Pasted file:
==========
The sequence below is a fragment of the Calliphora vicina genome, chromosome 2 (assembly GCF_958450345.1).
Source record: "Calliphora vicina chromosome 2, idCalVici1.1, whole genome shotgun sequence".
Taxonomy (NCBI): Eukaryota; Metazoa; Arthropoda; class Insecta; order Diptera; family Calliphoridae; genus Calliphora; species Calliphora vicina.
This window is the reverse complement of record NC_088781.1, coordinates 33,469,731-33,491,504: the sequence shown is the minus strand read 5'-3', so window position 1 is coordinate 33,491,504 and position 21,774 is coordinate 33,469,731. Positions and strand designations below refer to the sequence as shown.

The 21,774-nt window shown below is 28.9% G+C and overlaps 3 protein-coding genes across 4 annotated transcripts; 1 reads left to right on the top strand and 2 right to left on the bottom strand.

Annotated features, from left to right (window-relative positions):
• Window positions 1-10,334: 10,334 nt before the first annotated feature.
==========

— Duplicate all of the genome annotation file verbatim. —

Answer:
The sequence below is a fragment of the Calliphora vicina genome, chromosome 2 (assembly GCF_958450345.1).
Source record: "Calliphora vicina chromosome 2, idCalVici1.1, whole genome shotgun sequence".
Taxonomy (NCBI): Eukaryota; Metazoa; Arthropoda; class Insecta; order Diptera; family Calliphoridae; genus Calliphora; species Calliphora vicina.
This window is the reverse complement of record NC_088781.1, coordinates 33,469,731-33,491,504: the sequence shown is the minus strand read 5'-3', so window position 1 is coordinate 33,491,504 and position 21,774 is coordinate 33,469,731. Positions and strand designations below refer to the sequence as shown.

The 21,774-nt window shown below is 28.9% G+C and overlaps 3 protein-coding genes across 4 annotated transcripts; 1 reads left to right on the top strand and 2 right to left on the bottom strand.

Annotated features, from left to right (window-relative positions):
• Window positions 1-10,334: 10,334 nt before the first annotated feature.